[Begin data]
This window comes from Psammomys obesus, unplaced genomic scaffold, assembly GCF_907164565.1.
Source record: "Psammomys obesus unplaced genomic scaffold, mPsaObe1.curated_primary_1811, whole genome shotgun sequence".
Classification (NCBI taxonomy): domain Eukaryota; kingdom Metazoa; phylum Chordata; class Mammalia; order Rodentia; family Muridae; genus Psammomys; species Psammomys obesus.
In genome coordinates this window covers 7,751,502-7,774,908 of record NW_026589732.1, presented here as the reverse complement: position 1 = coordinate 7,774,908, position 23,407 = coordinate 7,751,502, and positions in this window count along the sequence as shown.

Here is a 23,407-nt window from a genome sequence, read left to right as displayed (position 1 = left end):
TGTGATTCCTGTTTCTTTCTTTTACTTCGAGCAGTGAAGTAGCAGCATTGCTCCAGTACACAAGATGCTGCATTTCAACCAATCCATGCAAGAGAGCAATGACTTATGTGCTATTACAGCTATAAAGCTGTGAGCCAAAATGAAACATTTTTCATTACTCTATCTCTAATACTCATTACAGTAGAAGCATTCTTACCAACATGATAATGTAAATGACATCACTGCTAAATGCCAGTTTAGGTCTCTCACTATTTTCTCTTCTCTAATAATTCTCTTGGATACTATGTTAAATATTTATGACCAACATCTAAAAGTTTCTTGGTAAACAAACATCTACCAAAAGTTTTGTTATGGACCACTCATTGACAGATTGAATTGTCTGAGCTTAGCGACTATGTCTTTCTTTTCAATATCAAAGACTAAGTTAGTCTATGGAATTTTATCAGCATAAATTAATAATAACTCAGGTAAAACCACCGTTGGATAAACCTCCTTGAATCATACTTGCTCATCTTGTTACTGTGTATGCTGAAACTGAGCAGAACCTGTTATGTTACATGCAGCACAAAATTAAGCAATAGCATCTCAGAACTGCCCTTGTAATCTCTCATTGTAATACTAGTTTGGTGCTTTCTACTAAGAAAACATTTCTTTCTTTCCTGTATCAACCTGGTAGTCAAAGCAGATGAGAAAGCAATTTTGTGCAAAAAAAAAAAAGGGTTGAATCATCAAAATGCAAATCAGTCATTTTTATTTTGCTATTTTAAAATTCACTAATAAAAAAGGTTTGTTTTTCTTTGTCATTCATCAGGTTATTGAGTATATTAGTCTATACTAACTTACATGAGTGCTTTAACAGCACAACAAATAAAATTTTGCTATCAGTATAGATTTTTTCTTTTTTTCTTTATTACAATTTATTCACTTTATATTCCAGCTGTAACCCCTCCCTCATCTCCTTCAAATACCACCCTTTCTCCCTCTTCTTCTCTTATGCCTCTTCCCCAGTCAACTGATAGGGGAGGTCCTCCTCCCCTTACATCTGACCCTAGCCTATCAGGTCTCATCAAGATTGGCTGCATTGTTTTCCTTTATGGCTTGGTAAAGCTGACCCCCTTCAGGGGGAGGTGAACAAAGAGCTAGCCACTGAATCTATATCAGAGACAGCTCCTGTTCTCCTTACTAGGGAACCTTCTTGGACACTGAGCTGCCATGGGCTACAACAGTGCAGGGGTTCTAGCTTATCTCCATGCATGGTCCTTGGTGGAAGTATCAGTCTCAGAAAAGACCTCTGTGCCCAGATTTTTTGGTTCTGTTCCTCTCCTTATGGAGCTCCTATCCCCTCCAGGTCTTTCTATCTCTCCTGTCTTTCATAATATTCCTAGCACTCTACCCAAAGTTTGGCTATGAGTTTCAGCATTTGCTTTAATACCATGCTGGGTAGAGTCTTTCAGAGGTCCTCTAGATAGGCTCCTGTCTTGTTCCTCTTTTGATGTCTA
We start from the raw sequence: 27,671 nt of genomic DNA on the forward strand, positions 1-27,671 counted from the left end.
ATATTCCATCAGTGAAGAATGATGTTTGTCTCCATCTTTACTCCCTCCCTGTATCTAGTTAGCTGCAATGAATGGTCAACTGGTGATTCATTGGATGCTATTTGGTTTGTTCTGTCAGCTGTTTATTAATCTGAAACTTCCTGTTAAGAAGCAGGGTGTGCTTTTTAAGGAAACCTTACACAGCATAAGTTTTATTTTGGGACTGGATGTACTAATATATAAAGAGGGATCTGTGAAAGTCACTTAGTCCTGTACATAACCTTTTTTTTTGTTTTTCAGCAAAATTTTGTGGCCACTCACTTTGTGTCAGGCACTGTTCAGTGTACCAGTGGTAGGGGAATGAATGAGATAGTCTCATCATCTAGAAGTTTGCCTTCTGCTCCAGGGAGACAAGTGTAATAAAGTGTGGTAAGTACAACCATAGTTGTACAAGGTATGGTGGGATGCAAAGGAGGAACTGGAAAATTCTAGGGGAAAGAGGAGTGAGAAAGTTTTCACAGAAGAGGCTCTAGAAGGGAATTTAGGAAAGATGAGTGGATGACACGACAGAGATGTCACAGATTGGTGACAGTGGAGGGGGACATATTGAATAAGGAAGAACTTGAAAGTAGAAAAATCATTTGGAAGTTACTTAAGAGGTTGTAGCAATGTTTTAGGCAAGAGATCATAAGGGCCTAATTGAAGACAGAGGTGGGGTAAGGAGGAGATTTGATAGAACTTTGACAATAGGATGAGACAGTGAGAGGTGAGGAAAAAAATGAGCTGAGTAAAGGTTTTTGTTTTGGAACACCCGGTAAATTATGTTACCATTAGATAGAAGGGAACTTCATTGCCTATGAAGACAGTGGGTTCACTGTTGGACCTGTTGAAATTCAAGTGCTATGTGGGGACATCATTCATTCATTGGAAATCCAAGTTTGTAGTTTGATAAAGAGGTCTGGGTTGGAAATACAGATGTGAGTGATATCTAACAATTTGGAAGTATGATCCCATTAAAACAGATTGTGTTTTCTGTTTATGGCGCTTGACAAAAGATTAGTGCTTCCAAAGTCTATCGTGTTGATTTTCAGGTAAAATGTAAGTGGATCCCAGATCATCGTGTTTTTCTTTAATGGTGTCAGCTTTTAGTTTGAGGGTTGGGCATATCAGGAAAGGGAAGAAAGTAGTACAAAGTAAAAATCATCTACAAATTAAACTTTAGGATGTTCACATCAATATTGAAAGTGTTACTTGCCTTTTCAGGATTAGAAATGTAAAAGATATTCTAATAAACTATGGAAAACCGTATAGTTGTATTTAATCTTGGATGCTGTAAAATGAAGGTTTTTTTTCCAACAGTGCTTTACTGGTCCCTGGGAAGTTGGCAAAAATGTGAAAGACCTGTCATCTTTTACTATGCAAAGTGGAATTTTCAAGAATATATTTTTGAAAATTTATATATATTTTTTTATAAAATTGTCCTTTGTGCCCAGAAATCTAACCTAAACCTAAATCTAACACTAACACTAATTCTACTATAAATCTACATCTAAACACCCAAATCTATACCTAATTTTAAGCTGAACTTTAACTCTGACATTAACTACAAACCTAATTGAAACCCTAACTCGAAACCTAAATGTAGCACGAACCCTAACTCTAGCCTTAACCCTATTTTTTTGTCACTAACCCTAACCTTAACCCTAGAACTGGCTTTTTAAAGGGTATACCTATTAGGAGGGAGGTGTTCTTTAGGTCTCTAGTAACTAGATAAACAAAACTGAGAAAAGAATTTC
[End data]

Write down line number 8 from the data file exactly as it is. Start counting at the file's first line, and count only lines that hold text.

ATATTCCATCAGTGAAGAATGATGTTTGTCTCCATCTTTACTCCCTCCCTGTATCTAGTTAGCTGCAATGAATGGTCAACTGGTGATTCATTGGATGCTATTTGGTTTGTTCTGTCAGCTGTTTATTAATCTGAAACTTCCTGTTAAGAAGCAGGGTGTGCTTTTTAAGGAAACCTTACACAGCATAAGTTTTATTTTGGGACTGGATGTACTAATATATAAAGAGGGATCTGTGAAAGTCACTTAGTCCTGTACATAACCTTTTTTTTTGTTTTTCAGCAAAATTTTGTGGCCACTCACTTTGTGTCAGGCACTGTTCAGTGTACCAGTGGTAGGGGAATGAATGAGATAGTCTCATCATCTAGAAGTTTGCCTTCTGCTCCAGGGAGACAAGTGTAATAAAGTGTGGTAAGTACAACCATAGTTGTACAAGGTATGGTGGGATGCAAAGGAGGAACTGGAAAATTCTAGGGGAAAGAGGAGTGAGAAAGTTTTCACAGAAGAGGCTCTAGAAGGGAATTTAGGAAAGATGAGTGGATGACACGACAGAGATGTCACAGATTGGTGACAGTGGAGGGGGACATATTGAATAAGGAAGAACTTGAAAGTAGAAAAATCATTTGGAAGTTACTTAAGAGGTTGTAGCAATGTTTTAGGCAAGAGATCATAAGGGCCTAATTGAAGACAGAGGTGGGGTAAGGAGGAGATTTGATAGAACTTTGACAATAGGATGAGACAGTGAGAGGTGAGGAAAAAAATGAGCTGAGTAAAGGTTTTTGTTTTGGAACACCCGGTAAATTATGTTACCATTAGATAGAAGGGAACTTCATTGCCTATGAAGACAGTGGGTTCACTGTTGGACCTGTTGAAATTCAAGTGCTATGTGGGGACATCATTCATTCATTGGAAATCCAAGTTTGTAGTTTGATAAAGAGGTCTGGGTTGGAAATACAGATGTGAGTGATATCTAACAATTTGGAAGTATGATCCCATTAAAACAGATTGTGTTTTCTGTTTATGGCGCTTGACAAAAGATTAGTGCTTCCAAAGTCTATCGTGTTGATTTTCAGGTAAAATGTAAGTGGATCCCAGATCATCGTGTTTTTCTTTAATGGTGTCAGCTTTTAGTTTGAGGGTTGGGCATATCAGGAAAGGGAAGAAAGTAGTACAAAGTAAAAATCATCTACAAATTAAACTTTAGGATGTTCACATCAATATTGAAAGTGTTACTTGCCTTTTCAGGATTAGAAATGTAAAAGATATTCTAATAAACTATGGAAAACCGTATAGTTGTATTTAATCTTGGATGCTGTAAAATGAAGGTTTTTTTTCCAACAGTGCTTTACTGGTCCCTGGGAAGTTGGCAAAAATGTGAAAGACCTGTCATCTTTTACTATGCAAAGTGGAATTTTCAAGAATATATTTTTGAAAATTTATATATATTTTTTTATAAAATTGTCCTTTGTGCCCAGAAATCTAACCTAAACCTAAATCTAACACTAACACTAATTCTACTATAAATCTACATCTAAACACCCAAATCTATACCTAATTTTAAGCTGAACTTTAACTCTGACATTAACTACAAACCTAATTGAAACCCTAACTCGAAACCTAAATGTAGCACGAACCCTAACTCTAGCCTTAACCCTATTTTTTTGTCACTAACCCTAACCTTAACCCTAGAACTGGCTTTTTAAAGGGTATACCTATTAGGAGGGAGGTGTTCTTTAGGTCTCTAGTAACTAGATAAACAAAACTGAGAAAAGAATTTC